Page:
[Editor’s Note: This review may contain spoilers]
Writer: Kami Garcia
Artist: Gabriel Picolo with Jon Sommariva & Emma Kubert
Colors: David Calderon
Letters: Tom Napolitano
Reviewed by: Tony Farina
In this DC Ink retelling of Raven’s origin, we see the goth member of the Teen Titans tragically witness the death of her foster mother. Her foster aunt takes her in and moves her to New Orleans where she starts hearing her inner demon talk to her while she is trying to make friends, fit in with a new sister, and maybe get a date. You know, typical high school stuff.
Artist Gabriel Picolo is the star of this show. The way he essentially paints this book in water colors is stunning. His take on Raven is classic, but he makes it his own. Of course, no Raven story would be complete without an appearance from her ugly daddy Trigon. Picolo’s take on him is equally amazing. Slade Wilson makes an appearance too so once again, Picolo finds the balance between making someone new for the new comic reader, while making sure the nerd is happy.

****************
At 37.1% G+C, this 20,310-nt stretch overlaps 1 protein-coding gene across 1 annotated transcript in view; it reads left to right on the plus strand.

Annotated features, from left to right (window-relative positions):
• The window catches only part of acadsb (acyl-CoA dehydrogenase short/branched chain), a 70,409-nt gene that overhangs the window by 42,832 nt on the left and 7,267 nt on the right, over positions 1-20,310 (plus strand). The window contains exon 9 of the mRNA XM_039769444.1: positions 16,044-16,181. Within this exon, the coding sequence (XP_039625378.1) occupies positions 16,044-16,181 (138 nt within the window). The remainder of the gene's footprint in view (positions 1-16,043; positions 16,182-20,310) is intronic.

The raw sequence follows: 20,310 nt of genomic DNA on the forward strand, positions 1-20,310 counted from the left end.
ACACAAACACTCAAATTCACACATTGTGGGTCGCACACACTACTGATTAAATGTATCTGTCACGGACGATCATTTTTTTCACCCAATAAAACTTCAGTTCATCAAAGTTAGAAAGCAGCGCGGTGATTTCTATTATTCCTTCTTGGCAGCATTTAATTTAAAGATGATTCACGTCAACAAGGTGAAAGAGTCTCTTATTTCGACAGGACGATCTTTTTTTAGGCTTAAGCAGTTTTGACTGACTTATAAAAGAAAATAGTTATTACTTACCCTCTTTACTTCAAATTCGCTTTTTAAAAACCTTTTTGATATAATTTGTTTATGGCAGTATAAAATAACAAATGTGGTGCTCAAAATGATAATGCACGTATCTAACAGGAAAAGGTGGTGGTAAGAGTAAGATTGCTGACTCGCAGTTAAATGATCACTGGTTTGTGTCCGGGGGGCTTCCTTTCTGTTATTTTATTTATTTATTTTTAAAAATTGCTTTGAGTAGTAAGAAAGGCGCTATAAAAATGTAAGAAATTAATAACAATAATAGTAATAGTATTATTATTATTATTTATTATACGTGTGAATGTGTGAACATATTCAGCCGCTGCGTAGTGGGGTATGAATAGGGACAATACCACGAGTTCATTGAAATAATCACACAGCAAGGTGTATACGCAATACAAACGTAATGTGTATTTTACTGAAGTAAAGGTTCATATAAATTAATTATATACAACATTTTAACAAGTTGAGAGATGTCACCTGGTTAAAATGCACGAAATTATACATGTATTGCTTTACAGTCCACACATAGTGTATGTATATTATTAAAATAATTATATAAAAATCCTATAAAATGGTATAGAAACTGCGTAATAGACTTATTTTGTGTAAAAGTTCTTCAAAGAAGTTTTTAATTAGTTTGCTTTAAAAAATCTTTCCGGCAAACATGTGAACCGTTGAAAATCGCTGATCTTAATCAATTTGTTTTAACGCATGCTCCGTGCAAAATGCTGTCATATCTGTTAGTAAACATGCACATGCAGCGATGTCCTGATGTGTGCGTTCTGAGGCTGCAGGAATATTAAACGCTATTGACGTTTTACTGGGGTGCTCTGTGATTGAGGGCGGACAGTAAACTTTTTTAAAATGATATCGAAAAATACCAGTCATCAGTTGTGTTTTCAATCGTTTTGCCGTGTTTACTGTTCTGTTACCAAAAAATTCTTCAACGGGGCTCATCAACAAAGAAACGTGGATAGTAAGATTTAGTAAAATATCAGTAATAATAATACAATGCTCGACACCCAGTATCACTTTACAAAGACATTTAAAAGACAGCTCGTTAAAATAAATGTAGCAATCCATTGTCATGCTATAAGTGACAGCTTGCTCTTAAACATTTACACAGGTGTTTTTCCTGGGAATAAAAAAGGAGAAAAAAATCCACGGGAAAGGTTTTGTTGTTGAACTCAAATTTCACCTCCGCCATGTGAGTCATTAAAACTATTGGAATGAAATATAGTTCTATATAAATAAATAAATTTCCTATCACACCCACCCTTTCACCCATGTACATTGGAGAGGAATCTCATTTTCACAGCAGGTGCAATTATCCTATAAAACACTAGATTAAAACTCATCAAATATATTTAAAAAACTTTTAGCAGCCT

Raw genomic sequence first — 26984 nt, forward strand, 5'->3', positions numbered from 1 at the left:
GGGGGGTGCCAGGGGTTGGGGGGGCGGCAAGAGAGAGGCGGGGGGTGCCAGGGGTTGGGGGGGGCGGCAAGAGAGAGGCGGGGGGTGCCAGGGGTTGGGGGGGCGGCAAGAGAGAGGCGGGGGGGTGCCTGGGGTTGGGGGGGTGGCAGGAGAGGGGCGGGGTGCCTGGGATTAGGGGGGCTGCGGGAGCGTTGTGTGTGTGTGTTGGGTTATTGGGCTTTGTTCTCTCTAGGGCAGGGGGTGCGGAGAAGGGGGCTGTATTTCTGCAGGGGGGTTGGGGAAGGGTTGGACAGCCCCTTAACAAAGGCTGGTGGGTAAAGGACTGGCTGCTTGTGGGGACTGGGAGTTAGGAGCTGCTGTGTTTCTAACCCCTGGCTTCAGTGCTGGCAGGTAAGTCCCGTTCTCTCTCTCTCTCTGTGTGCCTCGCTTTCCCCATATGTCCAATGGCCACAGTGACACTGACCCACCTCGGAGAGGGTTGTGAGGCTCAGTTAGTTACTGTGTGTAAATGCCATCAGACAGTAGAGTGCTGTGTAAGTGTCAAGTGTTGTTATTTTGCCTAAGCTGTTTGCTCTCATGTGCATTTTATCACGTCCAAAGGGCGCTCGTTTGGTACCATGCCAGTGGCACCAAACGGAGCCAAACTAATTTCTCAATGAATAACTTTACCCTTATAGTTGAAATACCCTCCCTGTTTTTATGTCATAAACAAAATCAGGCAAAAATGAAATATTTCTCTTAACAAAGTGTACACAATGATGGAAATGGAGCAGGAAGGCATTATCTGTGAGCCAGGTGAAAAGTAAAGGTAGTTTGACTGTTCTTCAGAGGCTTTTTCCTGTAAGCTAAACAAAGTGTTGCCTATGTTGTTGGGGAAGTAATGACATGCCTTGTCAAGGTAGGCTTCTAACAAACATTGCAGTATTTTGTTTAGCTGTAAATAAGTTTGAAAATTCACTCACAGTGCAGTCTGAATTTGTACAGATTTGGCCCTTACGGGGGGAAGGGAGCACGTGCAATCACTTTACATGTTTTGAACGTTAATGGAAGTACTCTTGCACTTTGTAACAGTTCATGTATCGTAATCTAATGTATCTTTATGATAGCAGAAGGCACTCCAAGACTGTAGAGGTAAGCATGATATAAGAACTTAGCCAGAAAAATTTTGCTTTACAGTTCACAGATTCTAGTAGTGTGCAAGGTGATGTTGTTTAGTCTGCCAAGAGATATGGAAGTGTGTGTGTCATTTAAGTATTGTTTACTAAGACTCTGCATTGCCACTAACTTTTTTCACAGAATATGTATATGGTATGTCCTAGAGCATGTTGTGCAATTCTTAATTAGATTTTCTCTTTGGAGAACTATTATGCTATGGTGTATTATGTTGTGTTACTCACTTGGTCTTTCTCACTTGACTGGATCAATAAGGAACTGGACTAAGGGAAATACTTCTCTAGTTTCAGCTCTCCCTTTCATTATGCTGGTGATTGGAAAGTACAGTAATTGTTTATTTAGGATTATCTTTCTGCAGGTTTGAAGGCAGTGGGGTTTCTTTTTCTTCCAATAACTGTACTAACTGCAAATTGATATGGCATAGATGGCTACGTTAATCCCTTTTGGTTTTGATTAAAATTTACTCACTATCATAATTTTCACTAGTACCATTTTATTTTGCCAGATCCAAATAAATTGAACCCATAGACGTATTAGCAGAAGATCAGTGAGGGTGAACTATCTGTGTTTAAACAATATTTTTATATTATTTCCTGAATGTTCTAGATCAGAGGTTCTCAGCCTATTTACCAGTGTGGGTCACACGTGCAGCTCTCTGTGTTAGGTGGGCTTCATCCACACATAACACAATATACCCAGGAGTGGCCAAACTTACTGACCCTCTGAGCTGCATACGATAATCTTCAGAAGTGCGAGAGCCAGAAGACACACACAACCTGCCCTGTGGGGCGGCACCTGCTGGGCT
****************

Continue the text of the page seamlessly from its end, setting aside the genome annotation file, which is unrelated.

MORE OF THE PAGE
The rest of the supporting cast are all his own and they really do pop off the page. DC does not always set books in real places, so having New Orleans as a character is an inspired choice. Again, the art work is amazing. It never feels overwhelming by being too busy, but there is always plenty to see.
While I see what Garcia is doing here, it just doesn’t work. This is not the first time that I have been roped into a story by Kami Garcia only to be disappointed. I know this is a retelling of Raven’s origin, but the high school drama stuff was just a bit too much. Sure, she can like a boy. Sure, she can struggle fitting in. Sure, her father is a demon and that is a problem. Sure, this is a comic book. All of those things should be kept in mind and thus, the reader should give Ms. Garcia latitude, but all of those things mentioned above, are pretty trite and they come across as such in this book. Maybe if the focus was demon father and death of foster mother or demon father and relationship or…
Also, the side story about her foster sister’s magic skills just didn’t work. Raven is complex enough. This is not a Titans book, so having her suddenly have a sister and aunt who do magic was unnecessary and didn’t work.
Ultimately, Teen Titans: Raven should appeal to the right kind of reader. The art work is so good that I kept on going because I just wanted to see what else Picolo had up his sleeve. I think this is worth checking out for that alone. If you are looking for a great story about Raven, look elsewhere.